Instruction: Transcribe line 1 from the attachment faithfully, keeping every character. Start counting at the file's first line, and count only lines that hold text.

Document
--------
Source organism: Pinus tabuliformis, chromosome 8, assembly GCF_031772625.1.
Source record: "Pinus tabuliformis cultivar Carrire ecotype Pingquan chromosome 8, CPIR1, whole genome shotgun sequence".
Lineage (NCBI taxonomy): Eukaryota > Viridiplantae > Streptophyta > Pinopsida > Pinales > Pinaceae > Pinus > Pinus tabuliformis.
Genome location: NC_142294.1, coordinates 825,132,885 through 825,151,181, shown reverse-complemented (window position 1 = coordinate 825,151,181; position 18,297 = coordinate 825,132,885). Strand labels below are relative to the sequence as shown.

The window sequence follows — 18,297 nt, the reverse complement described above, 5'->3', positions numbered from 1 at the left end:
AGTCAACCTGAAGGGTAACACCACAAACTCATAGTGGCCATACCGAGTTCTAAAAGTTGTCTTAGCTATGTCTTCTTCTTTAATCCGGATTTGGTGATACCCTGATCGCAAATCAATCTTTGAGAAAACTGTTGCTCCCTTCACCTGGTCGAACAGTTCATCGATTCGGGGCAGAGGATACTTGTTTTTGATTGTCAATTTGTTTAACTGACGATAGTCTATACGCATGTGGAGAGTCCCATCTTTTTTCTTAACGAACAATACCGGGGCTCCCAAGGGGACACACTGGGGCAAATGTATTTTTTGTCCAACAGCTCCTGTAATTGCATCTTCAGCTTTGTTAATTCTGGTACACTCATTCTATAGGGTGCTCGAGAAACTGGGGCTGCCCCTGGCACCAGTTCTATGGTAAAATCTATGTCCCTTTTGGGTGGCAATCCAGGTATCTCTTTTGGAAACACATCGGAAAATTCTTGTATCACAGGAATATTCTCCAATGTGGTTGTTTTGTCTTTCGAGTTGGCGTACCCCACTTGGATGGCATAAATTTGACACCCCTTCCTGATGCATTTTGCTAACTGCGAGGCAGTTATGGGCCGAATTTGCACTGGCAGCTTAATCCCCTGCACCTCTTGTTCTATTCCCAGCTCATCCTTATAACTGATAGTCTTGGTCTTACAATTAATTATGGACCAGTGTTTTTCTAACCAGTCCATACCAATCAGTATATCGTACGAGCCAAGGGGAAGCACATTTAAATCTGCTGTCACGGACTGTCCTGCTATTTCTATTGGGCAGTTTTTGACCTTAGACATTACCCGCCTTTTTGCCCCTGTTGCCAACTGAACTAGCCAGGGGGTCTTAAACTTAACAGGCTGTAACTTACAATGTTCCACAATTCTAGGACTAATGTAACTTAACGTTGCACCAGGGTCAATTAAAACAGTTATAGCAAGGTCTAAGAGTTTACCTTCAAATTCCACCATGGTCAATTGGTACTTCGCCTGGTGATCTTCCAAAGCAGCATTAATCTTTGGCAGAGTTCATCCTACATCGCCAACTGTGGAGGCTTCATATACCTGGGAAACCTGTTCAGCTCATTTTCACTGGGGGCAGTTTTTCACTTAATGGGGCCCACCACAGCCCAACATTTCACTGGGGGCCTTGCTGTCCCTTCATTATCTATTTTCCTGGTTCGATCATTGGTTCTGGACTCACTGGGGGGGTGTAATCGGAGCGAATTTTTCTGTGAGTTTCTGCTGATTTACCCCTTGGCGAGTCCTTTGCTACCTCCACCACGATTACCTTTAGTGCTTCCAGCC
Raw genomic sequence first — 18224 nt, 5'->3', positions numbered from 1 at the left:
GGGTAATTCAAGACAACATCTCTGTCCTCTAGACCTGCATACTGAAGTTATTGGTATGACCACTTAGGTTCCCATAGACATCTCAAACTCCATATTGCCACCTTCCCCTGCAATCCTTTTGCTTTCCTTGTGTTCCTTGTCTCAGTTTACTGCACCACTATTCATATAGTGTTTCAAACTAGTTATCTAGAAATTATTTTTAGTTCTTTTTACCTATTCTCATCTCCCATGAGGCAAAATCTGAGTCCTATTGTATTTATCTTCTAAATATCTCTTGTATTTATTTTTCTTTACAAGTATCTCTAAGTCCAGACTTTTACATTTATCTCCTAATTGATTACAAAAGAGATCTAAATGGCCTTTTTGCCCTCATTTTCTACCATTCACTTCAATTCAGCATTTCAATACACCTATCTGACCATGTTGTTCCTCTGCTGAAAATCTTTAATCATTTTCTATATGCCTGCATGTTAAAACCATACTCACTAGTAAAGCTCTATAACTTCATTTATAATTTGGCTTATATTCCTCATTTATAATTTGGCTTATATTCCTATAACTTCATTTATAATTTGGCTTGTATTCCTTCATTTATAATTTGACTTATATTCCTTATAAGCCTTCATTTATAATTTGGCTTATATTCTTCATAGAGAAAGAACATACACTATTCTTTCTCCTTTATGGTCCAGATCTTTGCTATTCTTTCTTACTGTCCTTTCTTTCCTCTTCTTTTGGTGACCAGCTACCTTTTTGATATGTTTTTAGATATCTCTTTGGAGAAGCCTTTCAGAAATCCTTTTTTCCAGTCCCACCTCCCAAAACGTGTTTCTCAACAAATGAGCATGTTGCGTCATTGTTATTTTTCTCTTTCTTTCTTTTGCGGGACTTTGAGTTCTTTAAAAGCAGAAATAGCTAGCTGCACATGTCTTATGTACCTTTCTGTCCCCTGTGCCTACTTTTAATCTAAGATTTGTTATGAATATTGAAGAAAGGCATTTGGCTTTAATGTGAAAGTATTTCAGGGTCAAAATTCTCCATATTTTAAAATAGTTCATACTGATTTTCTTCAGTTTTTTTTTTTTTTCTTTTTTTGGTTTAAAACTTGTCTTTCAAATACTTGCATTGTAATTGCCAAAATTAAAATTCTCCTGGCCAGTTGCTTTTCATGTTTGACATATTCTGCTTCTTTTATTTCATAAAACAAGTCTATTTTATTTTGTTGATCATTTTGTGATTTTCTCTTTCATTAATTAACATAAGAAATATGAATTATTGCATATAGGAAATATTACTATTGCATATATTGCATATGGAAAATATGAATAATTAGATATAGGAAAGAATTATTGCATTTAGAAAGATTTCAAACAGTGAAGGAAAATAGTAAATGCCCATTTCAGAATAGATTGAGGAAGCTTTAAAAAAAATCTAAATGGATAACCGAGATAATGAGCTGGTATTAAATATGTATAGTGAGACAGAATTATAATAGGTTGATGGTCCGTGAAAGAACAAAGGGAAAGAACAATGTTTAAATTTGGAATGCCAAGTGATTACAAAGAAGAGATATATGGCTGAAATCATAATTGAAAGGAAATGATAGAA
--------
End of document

Source organism: Pinus tabuliformis, chromosome 8, assembly GCF_031772625.1.